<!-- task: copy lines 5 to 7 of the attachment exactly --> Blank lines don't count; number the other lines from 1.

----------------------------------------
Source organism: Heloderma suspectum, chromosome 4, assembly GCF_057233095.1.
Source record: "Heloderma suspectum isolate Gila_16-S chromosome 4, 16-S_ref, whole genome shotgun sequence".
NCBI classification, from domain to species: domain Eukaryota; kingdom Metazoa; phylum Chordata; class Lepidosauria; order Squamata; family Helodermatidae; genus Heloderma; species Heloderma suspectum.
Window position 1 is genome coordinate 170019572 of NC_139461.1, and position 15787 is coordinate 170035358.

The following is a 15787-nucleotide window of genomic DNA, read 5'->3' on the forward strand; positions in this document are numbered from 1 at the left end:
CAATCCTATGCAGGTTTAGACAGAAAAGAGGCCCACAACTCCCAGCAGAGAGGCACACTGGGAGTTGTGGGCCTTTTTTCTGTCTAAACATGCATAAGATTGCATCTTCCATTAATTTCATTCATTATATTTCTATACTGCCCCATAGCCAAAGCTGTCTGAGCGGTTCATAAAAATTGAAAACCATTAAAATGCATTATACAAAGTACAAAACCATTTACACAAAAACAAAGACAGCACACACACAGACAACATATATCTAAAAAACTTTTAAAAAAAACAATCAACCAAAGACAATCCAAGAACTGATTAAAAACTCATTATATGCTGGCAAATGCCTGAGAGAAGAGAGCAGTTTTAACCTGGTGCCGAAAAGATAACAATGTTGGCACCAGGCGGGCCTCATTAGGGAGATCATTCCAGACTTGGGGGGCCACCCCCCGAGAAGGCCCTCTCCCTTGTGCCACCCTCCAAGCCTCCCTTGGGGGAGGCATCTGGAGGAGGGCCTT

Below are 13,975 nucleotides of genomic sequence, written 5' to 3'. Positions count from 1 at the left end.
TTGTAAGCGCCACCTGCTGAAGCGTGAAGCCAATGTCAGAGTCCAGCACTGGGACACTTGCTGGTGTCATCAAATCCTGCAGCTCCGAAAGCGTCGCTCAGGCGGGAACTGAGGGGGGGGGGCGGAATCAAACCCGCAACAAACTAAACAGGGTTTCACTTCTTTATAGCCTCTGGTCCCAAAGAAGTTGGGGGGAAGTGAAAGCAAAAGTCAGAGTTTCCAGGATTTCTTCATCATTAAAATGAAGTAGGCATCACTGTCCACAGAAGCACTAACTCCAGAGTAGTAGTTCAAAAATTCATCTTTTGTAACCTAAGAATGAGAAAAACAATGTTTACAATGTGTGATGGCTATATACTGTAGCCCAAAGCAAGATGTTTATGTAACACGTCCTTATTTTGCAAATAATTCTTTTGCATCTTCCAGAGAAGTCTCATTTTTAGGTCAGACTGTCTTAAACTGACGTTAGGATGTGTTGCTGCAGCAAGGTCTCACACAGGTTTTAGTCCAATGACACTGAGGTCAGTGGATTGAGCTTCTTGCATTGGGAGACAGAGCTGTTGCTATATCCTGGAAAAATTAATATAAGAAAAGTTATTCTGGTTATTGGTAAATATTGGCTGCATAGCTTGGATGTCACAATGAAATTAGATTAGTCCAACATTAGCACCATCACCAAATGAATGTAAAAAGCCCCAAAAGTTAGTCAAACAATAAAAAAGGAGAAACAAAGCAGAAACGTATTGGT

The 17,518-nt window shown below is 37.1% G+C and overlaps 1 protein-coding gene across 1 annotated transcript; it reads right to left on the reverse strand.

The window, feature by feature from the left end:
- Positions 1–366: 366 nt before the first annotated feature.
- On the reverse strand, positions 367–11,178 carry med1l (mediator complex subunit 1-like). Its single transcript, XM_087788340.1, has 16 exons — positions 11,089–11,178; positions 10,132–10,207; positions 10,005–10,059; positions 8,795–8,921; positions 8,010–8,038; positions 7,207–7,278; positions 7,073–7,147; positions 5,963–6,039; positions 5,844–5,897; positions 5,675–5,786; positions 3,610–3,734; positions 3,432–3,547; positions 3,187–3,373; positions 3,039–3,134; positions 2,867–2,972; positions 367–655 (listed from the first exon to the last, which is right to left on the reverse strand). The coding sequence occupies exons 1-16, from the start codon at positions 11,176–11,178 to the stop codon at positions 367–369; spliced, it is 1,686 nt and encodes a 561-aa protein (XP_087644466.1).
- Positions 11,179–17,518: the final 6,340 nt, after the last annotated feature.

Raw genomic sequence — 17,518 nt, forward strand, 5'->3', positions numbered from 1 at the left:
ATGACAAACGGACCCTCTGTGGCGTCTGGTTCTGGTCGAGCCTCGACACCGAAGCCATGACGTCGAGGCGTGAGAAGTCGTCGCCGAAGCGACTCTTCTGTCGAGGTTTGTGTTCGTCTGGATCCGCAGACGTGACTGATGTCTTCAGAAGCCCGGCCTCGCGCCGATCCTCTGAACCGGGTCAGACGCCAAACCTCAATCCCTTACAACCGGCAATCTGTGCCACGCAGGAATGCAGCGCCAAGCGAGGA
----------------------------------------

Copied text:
The following is a 15787-nucleotide window of genomic DNA, read 5'->3' on the forward strand; positions in this document are numbered from 1 at the left end:
CAATCCTATGCAGGTTTAGACAGAAAAGAGGCCCACAACTCCCAGCAGAGAGGCACACTGGGAGTTGTGGGCCTTTTTTCTGTCTAAACATGCATAAGATTGCATCTTCCATTAATTTCATTCATTATATTTCTATACTGCCCCATAGCCAAAGCTGTCTGAGCGGTTCATAAAAATTGAAAACCATTAAAATGCATTATACAAAGTACAAAACCATTTACACAAAAACAAAGACAGCACACACACAGACAACATATATCTAAAAAACTTTTAAAAAAAACAATCAACCAAAGACAATCCAAGAACTGATTAAAAACTCATTATATGCTGGCAAATGCCTGAGAGAAGAGAGCAGTTTTAACCTGGTGCCGAAAAGATAACAATGTTGGCACCAGGCGGGCCTCATTAGGGAGATCATTCCAGACTTGGGGGGCCACCCCCCGAGAAGGCCCTCTCCCTTGTGCCACCCTCCAAGCCTCCCTTGGGGGAGGCATCTGGAGGAGGGCCTT

Below are 13,975 nucleotides of genomic sequence, written 5' to 3'. Positions count from 1 at the left end.